Exercise Generally Safe, Beneficial for Patients With Lupus

Janis C. Kelly

November 27, 2013

Two new studies from the laboratory of Emilia I. Sato, MD, from the Rheumatology Division, Universidade Federal de São Paulo R Rotucatu, Brazil, support the benefits of physical exercise for patients with systemic lupus erythematosus (SLE).

The first study, by Edgard Torres dos Reis-Neto and colleagues, published online August 22 in Rheumatology, describes improved endothelial function and aerobic capacity in patients with SLE in a supervised exercise group compared with patients not in the exercise group. This is important because of the increased cardiovascular risk associated with SLE, the authors note.

The second study, by Aline Evelyn da Silva and colleagues, published online October 13 and in the December issue of Lupus, showed that unlike the situation in healthy adults, acute physical exercise did not increase the levels of interleukin 6 (IL-6) in patients with SLE.

According to the authors, IL-6, "the first myokine," is produced by skeletal muscle fibers and released into the circulation, where it affects other organs. The authors initiated this study out of concern that disease activity might worsen if exercise increased IL-6 levels in SLE patients, as some researchers have reported a correlation between IL-6 level and SLE disease activity.

The study by Reis-Neto and colleagues included 18 women with SLE assigned to a 16-week exercise group that walked for 1 hour 3 times per week at a heart rate corresponding to the ventilatory 1 threshold. Twenty similar patients were assigned to the control group. The researchers observed no change in the control group at 16 weeks but improved exercise tolerance, maximum speed, and threshold speed in the exercise group, as well as an increase in brachial artery flow-mediated dilation.

The study by da Silva et al showed that although IL-6 levels were higher at baseline in patients with SLE than in healthy control participants, acute physical exercise did not increase IL-6 levels in the patients with SLE. The researchers suggested that this finding, which differs from outcomes in other studies, might have indicated that the IL-6 level was already so high in the patients with SLE that the exercise intervention did not increase it further.

"These studies add to data from multiple studies, including our own work, which show that there is no additional risk to lupus patients from either acute or chronic exercise training. Patients should be doing some kind of exercise unless they have a major contraindiction," Jill N. Barnes, PhD, assistant professor of physiology at the Mayo Clinic in Rochester, Minnesota, told Medscape Medical News.

Dr. Barnes, who was not involved in the current studies, raised 2 concerns about the exercise intervention and the cytokine measurements. "It is very unclear what type of exercise intervention was used or how well-controlled it was," she said. "In addition, the measurements of cytokine levels and for the flow-mediated dilation levels are not consistent with what we see in healthy people and are not consistent with our own published findings."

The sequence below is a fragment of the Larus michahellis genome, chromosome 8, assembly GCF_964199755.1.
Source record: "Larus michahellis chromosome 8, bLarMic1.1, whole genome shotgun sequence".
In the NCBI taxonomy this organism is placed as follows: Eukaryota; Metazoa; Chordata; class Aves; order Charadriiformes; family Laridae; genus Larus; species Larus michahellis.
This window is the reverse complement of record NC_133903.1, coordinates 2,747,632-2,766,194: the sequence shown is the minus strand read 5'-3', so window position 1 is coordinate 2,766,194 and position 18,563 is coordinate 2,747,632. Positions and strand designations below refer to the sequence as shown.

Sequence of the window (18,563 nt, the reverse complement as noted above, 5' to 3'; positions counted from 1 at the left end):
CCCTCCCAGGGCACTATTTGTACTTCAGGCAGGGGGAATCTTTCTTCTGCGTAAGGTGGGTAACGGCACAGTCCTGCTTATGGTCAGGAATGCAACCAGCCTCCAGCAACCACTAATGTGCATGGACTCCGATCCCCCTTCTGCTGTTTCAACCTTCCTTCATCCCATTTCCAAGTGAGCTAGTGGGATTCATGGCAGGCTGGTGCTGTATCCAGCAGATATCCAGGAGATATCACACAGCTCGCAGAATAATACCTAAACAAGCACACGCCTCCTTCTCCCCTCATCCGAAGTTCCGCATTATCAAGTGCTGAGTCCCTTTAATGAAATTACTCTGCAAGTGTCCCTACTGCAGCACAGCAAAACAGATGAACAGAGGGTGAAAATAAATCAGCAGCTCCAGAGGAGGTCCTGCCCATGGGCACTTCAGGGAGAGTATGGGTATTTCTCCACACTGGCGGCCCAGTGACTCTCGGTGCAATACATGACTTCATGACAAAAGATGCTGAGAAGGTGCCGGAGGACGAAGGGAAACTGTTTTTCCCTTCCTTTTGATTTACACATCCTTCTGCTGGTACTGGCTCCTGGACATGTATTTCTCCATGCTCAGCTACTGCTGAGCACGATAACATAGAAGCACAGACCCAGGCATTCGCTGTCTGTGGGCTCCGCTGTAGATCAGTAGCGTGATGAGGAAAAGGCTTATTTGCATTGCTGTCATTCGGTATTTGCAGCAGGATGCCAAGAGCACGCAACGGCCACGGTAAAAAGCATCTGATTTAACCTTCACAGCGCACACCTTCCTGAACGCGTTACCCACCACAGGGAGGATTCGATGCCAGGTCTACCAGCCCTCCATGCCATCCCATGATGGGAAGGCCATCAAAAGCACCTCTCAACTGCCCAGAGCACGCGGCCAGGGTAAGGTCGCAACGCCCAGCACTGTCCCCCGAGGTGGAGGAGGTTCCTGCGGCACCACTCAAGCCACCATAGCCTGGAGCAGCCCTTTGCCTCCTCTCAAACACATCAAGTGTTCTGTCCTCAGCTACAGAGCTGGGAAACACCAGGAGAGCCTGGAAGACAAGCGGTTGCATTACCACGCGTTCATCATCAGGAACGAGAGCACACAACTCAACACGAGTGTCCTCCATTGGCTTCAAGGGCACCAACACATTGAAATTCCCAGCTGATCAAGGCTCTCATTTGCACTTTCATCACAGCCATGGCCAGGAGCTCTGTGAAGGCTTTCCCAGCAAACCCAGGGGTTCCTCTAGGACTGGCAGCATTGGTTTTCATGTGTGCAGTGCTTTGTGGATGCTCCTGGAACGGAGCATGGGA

In an article currently in press, Dr. Barnes and colleagues compared cytokine levels from patients with lupus who were already-active, patients with lupus who were sedentary, and healthy control participants. "The levels in the Sato et al papers were much lower, which leads me to believe that the investigators were not using a high-sensitivity human cytokine kit. The levels reported also raise the question of why their healthy controls would have such high levels of IL-6," Dr. Barnes said.

Carlos Ayan, MD, from the Faculty of Education and Sports Science, University of Vigo, Pontevedra, Spain, who has also studied exercise in SLE had other methodological concerns. "Both are interesting studies, but they were carried out with a small sample made of women willing to exercise. This is not a great limitation, but it should be [taken] into account when reading these findings," Dr. Ayan told Medscape Medical News. Dr. Ayan would also like to see randomized controlled trials comparing the effects of different types of exercise in SLE.

Dr. Barnes added a caveat for clinicians: "It would be a mistake to take a one-size-fits-all approach to the question of exercise in SLE," she warned. "Lupus patients know their bodies better than anyone else does, and it is important to remember that disease expression can change dramatically from day to day. Patients should be encouraged to pay attention to how they are feeling and adjust their daily exercise accordingly."

The authors, Dr. Barnes, and Dr. Ayan have disclosed no relevant financial relationships.

Rheumatology. 2013;52:2187-2195. Abstract

Lupus. 2013;22:1479-1483. Abstract

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